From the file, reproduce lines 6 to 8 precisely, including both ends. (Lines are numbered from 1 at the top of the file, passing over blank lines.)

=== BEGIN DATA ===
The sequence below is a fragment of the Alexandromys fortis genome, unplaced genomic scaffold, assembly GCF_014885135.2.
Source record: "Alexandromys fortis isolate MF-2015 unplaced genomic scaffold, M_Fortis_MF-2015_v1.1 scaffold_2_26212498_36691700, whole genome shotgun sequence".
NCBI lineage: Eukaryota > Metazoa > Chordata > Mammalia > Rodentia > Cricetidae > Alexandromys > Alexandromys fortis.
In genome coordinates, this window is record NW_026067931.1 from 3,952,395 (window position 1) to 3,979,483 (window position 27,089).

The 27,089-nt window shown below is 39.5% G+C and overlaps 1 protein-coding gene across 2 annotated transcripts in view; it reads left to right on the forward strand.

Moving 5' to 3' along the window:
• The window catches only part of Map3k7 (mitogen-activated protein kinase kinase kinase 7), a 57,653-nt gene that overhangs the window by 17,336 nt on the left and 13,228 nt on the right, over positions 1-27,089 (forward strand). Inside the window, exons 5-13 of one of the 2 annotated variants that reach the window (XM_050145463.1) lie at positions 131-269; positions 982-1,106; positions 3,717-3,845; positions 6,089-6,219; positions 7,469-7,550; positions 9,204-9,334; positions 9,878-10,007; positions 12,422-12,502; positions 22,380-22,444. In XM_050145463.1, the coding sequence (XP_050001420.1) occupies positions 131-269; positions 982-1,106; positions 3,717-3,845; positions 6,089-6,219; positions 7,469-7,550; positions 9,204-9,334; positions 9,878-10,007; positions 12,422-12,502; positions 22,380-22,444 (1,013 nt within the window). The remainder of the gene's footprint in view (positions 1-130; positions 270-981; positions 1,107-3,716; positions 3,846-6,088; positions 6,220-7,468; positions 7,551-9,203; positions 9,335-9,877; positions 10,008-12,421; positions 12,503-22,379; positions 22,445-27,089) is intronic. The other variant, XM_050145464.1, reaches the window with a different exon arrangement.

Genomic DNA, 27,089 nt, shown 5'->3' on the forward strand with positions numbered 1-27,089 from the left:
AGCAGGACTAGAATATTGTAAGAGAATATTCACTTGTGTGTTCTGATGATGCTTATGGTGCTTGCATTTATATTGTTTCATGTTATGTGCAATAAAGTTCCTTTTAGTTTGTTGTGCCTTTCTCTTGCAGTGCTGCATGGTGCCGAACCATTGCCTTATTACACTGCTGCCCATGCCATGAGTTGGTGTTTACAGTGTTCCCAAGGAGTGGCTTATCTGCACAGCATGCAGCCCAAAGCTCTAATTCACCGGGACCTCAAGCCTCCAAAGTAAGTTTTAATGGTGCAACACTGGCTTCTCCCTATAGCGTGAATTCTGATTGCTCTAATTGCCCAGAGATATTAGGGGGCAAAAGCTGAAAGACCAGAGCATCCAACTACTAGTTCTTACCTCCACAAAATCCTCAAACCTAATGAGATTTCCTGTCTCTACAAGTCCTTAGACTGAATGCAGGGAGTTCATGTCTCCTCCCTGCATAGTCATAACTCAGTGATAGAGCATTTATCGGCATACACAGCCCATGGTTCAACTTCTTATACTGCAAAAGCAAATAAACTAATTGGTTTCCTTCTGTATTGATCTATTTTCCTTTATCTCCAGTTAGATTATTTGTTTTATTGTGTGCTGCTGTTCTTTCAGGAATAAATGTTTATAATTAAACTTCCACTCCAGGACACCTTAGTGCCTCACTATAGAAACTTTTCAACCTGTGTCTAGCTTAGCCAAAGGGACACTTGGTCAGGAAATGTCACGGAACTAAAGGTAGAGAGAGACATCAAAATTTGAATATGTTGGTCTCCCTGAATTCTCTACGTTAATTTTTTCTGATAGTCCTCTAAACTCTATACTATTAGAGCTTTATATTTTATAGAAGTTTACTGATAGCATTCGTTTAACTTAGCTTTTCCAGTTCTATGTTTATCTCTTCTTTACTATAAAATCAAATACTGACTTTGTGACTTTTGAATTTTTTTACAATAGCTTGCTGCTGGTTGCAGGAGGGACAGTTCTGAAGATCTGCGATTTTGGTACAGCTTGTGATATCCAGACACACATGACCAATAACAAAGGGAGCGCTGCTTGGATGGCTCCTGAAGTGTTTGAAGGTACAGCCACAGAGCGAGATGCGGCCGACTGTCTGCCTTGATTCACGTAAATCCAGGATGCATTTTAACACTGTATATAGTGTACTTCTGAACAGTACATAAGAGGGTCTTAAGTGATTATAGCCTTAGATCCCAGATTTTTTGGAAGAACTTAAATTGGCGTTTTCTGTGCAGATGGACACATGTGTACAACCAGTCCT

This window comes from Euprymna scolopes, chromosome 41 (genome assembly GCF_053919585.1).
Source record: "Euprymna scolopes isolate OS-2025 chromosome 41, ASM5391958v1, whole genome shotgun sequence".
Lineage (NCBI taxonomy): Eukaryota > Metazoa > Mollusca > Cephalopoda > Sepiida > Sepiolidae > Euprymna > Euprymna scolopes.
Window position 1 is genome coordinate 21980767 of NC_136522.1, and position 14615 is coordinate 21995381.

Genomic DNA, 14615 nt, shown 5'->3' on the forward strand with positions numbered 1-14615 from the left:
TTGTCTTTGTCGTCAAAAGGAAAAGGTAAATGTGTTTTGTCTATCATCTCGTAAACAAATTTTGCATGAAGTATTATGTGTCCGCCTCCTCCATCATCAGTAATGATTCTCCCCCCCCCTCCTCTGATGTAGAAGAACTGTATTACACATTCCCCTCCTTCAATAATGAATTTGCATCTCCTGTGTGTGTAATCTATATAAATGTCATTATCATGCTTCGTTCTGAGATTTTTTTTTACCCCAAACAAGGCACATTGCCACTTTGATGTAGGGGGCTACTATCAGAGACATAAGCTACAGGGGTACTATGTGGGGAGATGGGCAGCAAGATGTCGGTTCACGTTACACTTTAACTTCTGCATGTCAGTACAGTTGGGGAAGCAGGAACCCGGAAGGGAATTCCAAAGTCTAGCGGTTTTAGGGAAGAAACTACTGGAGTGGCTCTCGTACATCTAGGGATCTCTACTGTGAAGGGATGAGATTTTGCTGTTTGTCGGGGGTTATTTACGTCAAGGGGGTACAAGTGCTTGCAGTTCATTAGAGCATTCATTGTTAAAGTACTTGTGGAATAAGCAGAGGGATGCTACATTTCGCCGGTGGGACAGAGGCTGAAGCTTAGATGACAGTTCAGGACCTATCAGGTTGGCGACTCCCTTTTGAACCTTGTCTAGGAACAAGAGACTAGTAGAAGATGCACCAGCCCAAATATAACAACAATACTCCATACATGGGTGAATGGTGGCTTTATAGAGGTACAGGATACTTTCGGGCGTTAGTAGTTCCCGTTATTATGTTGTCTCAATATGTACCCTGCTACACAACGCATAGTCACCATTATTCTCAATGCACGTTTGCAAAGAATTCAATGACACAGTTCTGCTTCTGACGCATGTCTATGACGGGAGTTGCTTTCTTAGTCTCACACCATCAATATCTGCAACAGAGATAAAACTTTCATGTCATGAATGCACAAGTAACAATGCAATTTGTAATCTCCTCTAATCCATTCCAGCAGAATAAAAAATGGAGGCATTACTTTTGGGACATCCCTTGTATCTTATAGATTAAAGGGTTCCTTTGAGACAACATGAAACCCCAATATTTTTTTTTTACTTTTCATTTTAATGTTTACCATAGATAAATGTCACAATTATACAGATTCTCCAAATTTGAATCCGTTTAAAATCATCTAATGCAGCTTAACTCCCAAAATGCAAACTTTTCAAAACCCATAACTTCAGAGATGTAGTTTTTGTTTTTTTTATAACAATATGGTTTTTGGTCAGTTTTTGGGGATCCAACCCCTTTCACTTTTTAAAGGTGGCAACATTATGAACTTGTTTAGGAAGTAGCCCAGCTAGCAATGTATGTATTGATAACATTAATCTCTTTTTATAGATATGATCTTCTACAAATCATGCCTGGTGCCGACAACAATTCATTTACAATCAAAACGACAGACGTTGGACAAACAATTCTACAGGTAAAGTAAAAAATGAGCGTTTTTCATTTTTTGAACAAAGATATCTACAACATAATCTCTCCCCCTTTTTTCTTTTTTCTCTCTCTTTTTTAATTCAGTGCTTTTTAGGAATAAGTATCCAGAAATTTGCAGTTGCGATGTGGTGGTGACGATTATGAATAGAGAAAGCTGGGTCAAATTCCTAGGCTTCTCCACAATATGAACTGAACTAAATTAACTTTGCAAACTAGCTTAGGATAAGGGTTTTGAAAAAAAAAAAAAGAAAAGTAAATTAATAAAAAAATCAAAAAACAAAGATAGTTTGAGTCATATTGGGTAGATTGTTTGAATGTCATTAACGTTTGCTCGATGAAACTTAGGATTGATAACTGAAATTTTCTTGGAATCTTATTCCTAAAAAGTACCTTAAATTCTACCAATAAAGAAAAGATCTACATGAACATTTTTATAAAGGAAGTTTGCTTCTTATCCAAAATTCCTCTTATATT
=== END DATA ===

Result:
Moving 5' to 3' along the window:
• The window catches only part of Map3k7 (mitogen-activated protein kinase kinase kinase 7), a 57,653-nt gene that overhangs the window by 17,336 nt on the left and 13,228 nt on the right, over positions 1-27,089 (forward strand). Inside the window, exons 5-13 of one of the 2 annotated variants that reach the window (XM_050145463.1) lie at positions 131-269; positions 982-1,106; positions 3,717-3,845; positions 6,089-6,219; positions 7,469-7,550; positions 9,204-9,334; positions 9,878-10,007; positions 12,422-12,502; positions 22,380-22,444. In XM_050145463.1, the coding sequence (XP_050001420.1) occupies positions 131-269; positions 982-1,106; positions 3,717-3,845; positions 6,089-6,219; positions 7,469-7,550; positions 9,204-9,334; positions 9,878-10,007; positions 12,422-12,502; positions 22,380-22,444 (1,013 nt within the window). The remainder of the gene's footprint in view (positions 1-130; positions 270-981; positions 1,107-3,716; positions 3,846-6,088; positions 6,220-7,468; positions 7,551-9,203; positions 9,335-9,877; positions 10,008-12,421; positions 12,503-22,379; positions 22,445-27,089) is intronic. The other variant, XM_050145464.1, reaches the window with a different exon arrangement.

Genomic DNA, 27,089 nt, shown 5'->3' on the forward strand with positions numbered 1-27,089 from the left: